Ultimately, though, it’s Grace’s story that lingers most in the mind. Annabel Smith is mesmerising as the volatile and vulnerable young girl whose life has been so horrific it’s left her broken and feral. In contrast, Katy Brittain’s Anni exudes the weary patience of an experienced youth worker who’s seen it all before – not just in this case but in an endless line of mistreated and neglected children over the course of ten years. Her lack of surprise in the face of Grace’s outbursts is perhaps the most disconcerting point of all.

Photo credit: Alex Brenner

After carefully building the suspense little by little, the play’s conclusion comes suddenly in a burst of drama (with lighting designer Will Monks creating some genuinely unnerving effects in the play’s dying moments). Though conclusion is perhaps the wrong word, as we’re left with the depressing sensation that nothing’s really changed; just as they weren’t the first, Grace and Joseph won’t be the last young people to end up in their situation. And though the play’s set in Australia, it issues a universal challenge to society to change the way it treats its most vulnerable members. Certainly not a light evening’s entertainment, but a grimly thought-provoking piece of theatre that deserves to be seen by many.

The Dark Room is at Theatre503 until 2nd December.

Review: Netherbard at the Hen and Chickens Theatre

Why go and see one Shakespeare play when you can see several all at once? In Netherbard, the debut show from Budding Rose Productions, Kate (Rosemary Berkon), Amy (Tayla Kenyon) and Lena (Katrina Allen) have been cast as the three witches in Macbeth. In between rehearsals they take time out to moan about Abby (Lucinda Turner), who’s snatched the role of Lady Macbeth from under Kate’s nose – along with Lena’s boyfriend and Amy’s dream role in Eastenders.

Their light-hearted banter takes an unexpectedly dark turn when Abby herself arrives, and the trio realise they’re no longer rehearsing Macbeth, but King Lear. By the time they realise what’s happened and why, there’s no going back, and so begins a mad chase through a selection of Shakespeare’s most popular plays, uncovering a tale of envy and ambition the Bard himself would be proud of. The only difference is that here the women are taking their destiny into their own hands, instead of slinking off to die quietly backstage while the men do the fighting.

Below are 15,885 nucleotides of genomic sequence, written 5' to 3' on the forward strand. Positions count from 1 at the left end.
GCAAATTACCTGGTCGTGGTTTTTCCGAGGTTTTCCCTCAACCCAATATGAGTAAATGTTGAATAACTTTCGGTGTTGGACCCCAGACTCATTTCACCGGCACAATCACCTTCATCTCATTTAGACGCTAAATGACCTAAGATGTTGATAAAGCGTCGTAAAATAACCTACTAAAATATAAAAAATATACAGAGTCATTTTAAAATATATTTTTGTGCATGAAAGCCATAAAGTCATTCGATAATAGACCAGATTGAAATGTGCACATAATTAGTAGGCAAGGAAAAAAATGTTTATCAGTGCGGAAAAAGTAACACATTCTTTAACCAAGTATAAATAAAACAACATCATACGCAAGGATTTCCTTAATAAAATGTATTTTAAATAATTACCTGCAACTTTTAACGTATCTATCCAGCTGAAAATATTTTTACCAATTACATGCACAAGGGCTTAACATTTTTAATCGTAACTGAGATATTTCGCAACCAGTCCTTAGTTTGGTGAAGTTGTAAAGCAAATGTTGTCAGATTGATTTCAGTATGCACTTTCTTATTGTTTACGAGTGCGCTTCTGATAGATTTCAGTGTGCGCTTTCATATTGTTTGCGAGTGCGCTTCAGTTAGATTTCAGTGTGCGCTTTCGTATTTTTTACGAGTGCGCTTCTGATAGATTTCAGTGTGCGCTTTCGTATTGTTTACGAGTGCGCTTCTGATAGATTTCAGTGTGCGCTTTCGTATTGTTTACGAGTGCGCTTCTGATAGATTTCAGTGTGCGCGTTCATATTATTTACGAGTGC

Even the most diehard fan would have to admit women don’t always get a great deal in Shakespeare’s world, so it’s refreshing to see the girls stepping into the spotlight and taking on some meatier roles. Despite some sombre themes and nefarious deeds, Netherbard is very much a comedy, and under Rosie Snell’s direction the energy never wavers. The cast are clearly enjoying themselves and keep pace well with the rapid-fire dialogue – though it’s not always so easy for the audience to keep up, particularly later in the play when things start to get a bit chaotic and the actors are talking over each other. At just a couple of minutes under an hour, it’s all over very quickly, but manages to pack a lot of action into that brief time, and I would have happily stayed for more.

Janice Hallett’s lively comedy is great fun for Shakespeare fans, and a perfect opportunity for those who want to show off by identifying all the famous speeches that come up in the script (although it is possible to cheat a bit thanks to Greg Spong’s set, which is full of clues – some obvious, some less so). But the play’s equally enjoyable for lovers of Eastenders or reality TV where, let’s be honest, you’re just as likely to find people stabbing each other in the back as in any Shakespearean tragedy. 

Netherbard is an impressive debut from an exciting new female-led company. It’s a shame the initial run was just two days, but hopefully it’s not the last we’ve seen of this offbeat tribute to Shakespeare and the cut-throat world of showbiz.

Review: Flycatcher at The Hope Theatre

Gregg Masuak’s Flycatcher is unsettling from the start, kicking off with an eery, monotonous chorus of “nobody likes me, everybody hates me…” led by Emily Arden’s unblinking Madelaine, while the rest of the cast emerge from the corners, where they’ve been frozen like waxworks since we entered.

From there, things get increasingly disturbing and bewildering as awkward waitress Madelaine becomes obsessed with Bing, an idealistic young life insurance salesman. Unfortunately, he in turn is obsessed – though in a (slightly) less creepy way – with Olive, a gallery owner who reminds him of his idol Grace Kelly and is herself trapped in an unfulfilling relationship with a married man. When Madelaine befriends Olive, you just know it isn’t going to end well… Meanwhile a seemingly unrelated subplot involving Madelaine’s grandmother Mae, growing old disgracefully in a desperate bid for attention, circles back in the play’s shocking final moments to complete the intricate web connecting all the characters to each other.